Secret to a Big Heart for National Heart Month

February is National Heart Month. Heart disease is the number one cause of death among men and women. Everyone knows someone who has had heart disease. My father died of a heart attack when he was 51 years old. My twin brother and I were only eight years old. This is one of my favorite photos of my father and his twin boys. Can you tell which one is me?

 Dad & twins

 While I’ve always run for competitive reasons, maybe on a subconscious level I run to prevent suffering the fate of my father. Perhaps his passing also explains my interest in cardiovascular physiology. I love the heart.


The ancient Greeks may have been the first to acknowledge the existence of the heart, which they named kardia. Our words cardiac, cardiovascular, electrocardiogram (ECG or EKG), echocardiogram, and cardiologist are all derived from that word. The Greek philosopher Aristotle thought that the heart was the seat of the soul and the center of man. But it is certainly also the most extraordinary muscle in the human body. It is always working, from before we are born until we die. It has both the unique ability and responsibility of delivering the most important chemical element—oxygen—throughout the body to sustain life. And it is how our most vital body fluid—blood—is delivered to our organs and running muscles. With running, we can actually train the heart to pump more efficiently, to pump more blood (and hence, oxygen with each beat.

The best way to strengthen your heart is exercise it, just as the best way to strengthen your biceps is to exercise your biceps. And there’s plenty of research to show that more exercise is better—the more cardiovascular exercise you do, the lesser your risk of heart disease and premature death. Despite how many people train their biceps at the gym, no one has ever died of a weak biceps muscle.

Runners literally have large hearts—specifically, the size of the left ventricle, a condition called left ventricular hypertrophy. If you’ve ever had an EKG, your cardiologist can diagnose left ventricular hypertrophy by the height of the R wave plus the depth of the S wave. When left ventricular hypertrophy occurs from endurance training, that’s a good thing; if it occurs in the absence of endurance training, it’s a bad thing, because it suggests that your heart is contracting against a resistance, which may be caused by high pressure in the aorta.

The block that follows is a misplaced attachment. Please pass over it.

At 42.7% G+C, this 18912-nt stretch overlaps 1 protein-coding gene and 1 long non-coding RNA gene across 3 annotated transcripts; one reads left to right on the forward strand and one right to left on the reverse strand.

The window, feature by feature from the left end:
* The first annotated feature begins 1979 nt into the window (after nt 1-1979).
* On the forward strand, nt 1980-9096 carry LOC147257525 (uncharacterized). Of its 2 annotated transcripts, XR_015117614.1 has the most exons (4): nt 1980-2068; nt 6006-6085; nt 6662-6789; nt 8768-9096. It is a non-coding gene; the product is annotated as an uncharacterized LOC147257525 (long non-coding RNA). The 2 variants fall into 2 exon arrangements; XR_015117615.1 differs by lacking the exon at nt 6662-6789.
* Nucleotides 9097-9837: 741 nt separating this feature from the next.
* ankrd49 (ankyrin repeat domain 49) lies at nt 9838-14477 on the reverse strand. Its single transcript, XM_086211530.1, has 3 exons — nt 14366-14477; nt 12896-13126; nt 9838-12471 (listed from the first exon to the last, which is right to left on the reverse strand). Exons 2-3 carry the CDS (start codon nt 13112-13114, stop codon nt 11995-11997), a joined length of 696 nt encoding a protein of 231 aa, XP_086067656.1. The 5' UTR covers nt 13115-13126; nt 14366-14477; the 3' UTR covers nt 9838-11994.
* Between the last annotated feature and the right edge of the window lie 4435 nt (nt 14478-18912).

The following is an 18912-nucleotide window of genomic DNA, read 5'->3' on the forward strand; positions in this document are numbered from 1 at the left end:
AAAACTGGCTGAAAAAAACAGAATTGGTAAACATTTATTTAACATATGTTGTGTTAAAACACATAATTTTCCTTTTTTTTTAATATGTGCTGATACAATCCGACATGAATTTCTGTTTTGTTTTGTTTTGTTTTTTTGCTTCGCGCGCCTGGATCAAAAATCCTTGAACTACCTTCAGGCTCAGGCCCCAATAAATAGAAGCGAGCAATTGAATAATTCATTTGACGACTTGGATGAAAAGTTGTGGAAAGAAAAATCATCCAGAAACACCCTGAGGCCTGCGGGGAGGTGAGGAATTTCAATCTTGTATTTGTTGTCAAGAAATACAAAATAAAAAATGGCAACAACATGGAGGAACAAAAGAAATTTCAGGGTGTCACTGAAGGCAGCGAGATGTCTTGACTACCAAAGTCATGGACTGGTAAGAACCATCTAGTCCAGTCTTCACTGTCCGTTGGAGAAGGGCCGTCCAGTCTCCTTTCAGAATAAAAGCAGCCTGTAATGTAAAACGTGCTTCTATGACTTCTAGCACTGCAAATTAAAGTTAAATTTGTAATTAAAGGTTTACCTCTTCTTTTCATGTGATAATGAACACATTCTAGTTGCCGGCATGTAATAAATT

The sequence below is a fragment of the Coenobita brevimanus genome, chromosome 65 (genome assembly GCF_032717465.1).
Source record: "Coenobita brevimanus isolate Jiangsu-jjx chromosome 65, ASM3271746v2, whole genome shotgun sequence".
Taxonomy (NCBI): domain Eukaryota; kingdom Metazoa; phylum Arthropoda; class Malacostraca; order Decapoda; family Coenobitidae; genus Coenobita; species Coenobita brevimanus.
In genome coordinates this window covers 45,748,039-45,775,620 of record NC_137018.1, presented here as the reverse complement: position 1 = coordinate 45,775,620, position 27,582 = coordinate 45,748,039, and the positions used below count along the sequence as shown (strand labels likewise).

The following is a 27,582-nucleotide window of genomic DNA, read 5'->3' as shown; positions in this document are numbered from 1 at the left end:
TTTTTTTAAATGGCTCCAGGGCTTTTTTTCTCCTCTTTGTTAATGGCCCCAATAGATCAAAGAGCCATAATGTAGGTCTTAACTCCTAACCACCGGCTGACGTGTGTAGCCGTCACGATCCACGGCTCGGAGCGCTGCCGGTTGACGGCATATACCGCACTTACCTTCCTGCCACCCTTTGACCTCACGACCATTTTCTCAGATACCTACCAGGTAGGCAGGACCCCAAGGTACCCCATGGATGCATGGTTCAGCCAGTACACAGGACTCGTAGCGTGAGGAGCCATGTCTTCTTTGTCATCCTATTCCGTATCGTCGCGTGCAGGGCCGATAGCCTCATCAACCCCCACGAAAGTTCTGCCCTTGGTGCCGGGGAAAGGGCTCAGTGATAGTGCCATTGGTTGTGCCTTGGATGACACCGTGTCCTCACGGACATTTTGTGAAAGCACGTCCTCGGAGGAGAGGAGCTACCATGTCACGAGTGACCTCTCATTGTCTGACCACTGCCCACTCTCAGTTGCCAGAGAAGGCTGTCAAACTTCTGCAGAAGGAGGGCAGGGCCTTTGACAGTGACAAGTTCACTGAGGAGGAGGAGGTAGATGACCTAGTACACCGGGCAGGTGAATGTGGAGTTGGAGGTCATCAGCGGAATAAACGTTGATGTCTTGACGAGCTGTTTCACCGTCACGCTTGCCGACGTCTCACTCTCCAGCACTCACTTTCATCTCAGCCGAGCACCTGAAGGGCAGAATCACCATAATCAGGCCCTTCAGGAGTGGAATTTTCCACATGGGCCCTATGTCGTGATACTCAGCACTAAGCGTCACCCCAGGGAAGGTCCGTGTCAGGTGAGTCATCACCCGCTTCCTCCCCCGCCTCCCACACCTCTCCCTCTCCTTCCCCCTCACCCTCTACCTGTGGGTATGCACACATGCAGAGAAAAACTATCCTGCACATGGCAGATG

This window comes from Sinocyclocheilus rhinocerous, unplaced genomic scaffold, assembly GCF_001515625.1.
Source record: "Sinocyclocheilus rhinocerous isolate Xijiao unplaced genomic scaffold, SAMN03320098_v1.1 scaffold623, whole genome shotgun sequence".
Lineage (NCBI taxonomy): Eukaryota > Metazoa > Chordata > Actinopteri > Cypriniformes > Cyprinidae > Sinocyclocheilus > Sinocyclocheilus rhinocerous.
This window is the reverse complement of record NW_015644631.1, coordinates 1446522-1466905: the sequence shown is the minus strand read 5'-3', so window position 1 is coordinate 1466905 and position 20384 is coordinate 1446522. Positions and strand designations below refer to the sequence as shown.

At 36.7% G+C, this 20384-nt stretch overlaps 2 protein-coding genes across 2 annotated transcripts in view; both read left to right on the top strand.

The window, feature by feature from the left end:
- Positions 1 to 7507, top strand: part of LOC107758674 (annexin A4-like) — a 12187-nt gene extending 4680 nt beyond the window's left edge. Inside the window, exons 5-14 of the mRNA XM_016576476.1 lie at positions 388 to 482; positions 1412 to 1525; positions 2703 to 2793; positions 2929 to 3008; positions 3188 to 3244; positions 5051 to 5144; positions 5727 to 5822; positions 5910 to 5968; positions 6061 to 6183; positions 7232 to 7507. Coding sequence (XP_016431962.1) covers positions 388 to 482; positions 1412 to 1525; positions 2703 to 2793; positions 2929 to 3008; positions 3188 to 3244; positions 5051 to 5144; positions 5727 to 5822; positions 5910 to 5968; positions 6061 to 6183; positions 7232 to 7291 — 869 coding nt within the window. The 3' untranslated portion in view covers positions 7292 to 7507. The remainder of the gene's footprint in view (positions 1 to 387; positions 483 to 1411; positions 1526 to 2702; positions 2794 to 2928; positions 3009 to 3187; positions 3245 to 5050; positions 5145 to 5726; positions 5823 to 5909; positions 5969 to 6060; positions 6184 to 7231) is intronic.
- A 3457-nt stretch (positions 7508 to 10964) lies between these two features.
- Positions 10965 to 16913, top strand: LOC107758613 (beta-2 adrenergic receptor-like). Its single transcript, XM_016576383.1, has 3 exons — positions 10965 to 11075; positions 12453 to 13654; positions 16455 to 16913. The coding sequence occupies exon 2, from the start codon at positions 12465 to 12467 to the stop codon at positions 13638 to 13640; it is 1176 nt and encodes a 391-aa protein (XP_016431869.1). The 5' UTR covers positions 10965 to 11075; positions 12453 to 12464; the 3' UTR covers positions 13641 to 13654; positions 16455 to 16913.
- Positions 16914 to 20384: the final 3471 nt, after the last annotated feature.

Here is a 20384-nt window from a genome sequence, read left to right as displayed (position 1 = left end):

The first documented case of an enlarged heart in a distance runner may have been Clarence DeMar, who won the Boston Marathon 7 times between 1911 and 1930. A large heart is so characteristic of genetically gifted and highly trained runners that it is considered a physiological condition by the scientific and medical communities called Athlete’s Heart. Specific training can make your heart larger and increase your maximum stroke volume and cardiac output. Since cardiac output is one-half of the equation that determines the maximum volume your muscles can consume per minute (VO2max), when maximum cardiac output increases, so does your VO2max.

To make your heart larger and improve your max stroke volume and cardiac output, do an interval workout at your maximum heart rate, which causes your heart to work at it’s maximum capability to pump blood. Work like that is threatening to the heart’s survival. Your heart is very good at responding to threats, and so responds by increasing the size of its left ventricle. The larger the left ventricle, the more blood it can hold; the more blood it can hold, the more blood it can pump. Increasing the size of your left ventricle increases your maximum stroke volume and cardiac output, which sends more blood and oxygen to all of your organs. Try this workout, using the cardiovascular activity of your choice:

15 minutes warm-up
5 x 3-4 minutes @ 95-100% max heart rate with 2 minutes active recovery at a low intensity
15 minutes cool-down

For the month of February, I’m donating 10% of the profit on every Run-Fit training program downloaded from my website to the American Heart Association in memory of my father. Download your program at

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